“The process was horrible. To have that changed and if Granderson hits the next pitch out, I might come running out of the clubhouse in my jockstrap. That was really that bad. So you can't permit that to happen. The process was wrong. The explanation, eventually it turned into hearing two sounds. Not one of them saw a foul tip or thought it was a foul tip. It was based on two sounds, which I totally cannot agree with that process whatsoever.

“When you have 40-some thousand people, it's late in the game. The other sound could have come from some lady screaming in the first row. I have no idea. I can't buy that process.

“Could have been a guy, too. I don't want to bang on a lady.”

Certainly most if not all of Cubs fandom and really anyone watching in the stadium or at home had to agree with Maddon. Even home-plate umpire Jim Wolf said he blew the call after the game, going as far as saying he was "dead wrong" and that he "talked himself into" switching the call. Granderson got an extra strike and could have changed the dynamic of a one-run game with it. Maddon had reason to be upset.

But it was the way he got upset that was really something to see. Take your pick of a famously short-tempered cartoon character — Donald Duck, Yosemite Sam, the Tasmanian Devil — Maddon was doing his best impersonation of all of them, spinning around, walking around, confronting every umpire on the field and screaming right in their faces.

It earned him his second ejection of this postseason.

“I was yelling at everybody, man,” Maddon said. “That was bad process. … That's what I'm yelling at. I know Wolfy for a hundred years, I know Mike (Winters, the crew chief) for a hundred years, I know a lot of these dudes for a hundred years. But I can't accept that under those circumstances. If that next pitch goes out of the ballpark, obviously, on a wrong call, I am really not a good guy at that point.

“And there is no way, no way I'm not getting ejected at that point. I've got to make my point. Just being honest.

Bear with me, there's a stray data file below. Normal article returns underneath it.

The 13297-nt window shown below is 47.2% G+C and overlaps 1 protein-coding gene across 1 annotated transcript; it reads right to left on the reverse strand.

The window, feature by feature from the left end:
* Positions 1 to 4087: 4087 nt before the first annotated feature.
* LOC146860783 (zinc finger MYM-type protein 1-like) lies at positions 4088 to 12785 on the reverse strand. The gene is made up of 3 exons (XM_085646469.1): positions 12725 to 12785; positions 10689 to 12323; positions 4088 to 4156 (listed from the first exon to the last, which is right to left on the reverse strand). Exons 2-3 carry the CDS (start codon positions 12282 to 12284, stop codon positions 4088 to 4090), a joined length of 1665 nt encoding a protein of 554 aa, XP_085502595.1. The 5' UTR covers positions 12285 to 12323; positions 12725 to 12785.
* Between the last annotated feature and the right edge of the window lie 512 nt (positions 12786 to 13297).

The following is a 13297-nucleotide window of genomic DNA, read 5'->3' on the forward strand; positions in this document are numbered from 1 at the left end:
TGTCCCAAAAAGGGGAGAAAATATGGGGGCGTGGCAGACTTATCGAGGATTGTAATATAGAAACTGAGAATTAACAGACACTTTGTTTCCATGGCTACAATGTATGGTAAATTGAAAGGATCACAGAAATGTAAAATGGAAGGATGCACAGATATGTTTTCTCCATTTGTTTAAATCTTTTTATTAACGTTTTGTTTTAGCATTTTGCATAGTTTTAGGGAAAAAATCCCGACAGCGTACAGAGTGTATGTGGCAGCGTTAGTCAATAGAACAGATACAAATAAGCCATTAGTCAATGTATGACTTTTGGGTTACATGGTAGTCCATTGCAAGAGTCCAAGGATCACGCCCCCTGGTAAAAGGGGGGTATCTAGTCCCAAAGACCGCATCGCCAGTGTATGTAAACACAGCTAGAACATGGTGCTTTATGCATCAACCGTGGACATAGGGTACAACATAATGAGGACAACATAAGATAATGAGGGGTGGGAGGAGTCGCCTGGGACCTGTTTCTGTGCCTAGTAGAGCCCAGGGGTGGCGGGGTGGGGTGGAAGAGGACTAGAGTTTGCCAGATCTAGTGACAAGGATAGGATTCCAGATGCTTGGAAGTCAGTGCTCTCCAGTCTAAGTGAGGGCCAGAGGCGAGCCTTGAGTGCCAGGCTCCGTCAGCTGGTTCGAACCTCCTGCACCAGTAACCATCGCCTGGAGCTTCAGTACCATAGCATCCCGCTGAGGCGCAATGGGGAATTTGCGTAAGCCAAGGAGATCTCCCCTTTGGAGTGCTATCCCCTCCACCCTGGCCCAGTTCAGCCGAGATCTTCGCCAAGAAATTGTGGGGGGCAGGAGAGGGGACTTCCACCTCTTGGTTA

“I mean, I was upset. I mean, listen, this is an elimination game, man. This isn't just another one. This isn't June 23, this is an elimination game. … With all due respect, under those circumstances, that can't happen. It can't happen. If Granderson hits the next pitch out of the ballpark, that can't happen. The process was not good. That's my argument. The process was a bad process. That's my argument.

“If I don't do that, what do my players think if I don't stand up for our guys like that? What do they think in that moment?”

Everything ended up fine for the Cubs, of course, with Granderson completing his strikeout once again on Davis’ very next pitch. Davis worked his way out of the inning and then batted in the bottom of the eighth, an interesting decision that Maddon watched from the clubhouse, and then got a game-ending double play to seal the game and stave off elimination for at least one more night.

But Maddon gave fans a highlight for the ages with his on-field antics. And he showed his players he wasn’t going to take that potential game-changing situation lying down.

“He's got to do his job, you know?” Javy Baez said. “Obviously turning a play like that that could have turned the game around, he was just trying his best to get that out because it was obviously out. The umpires didn't really see it, but you can't do nothing about it.”

As for the end result?

“I don't know why they overturned the call,” Willson Contreras said, “but the ball never lies.”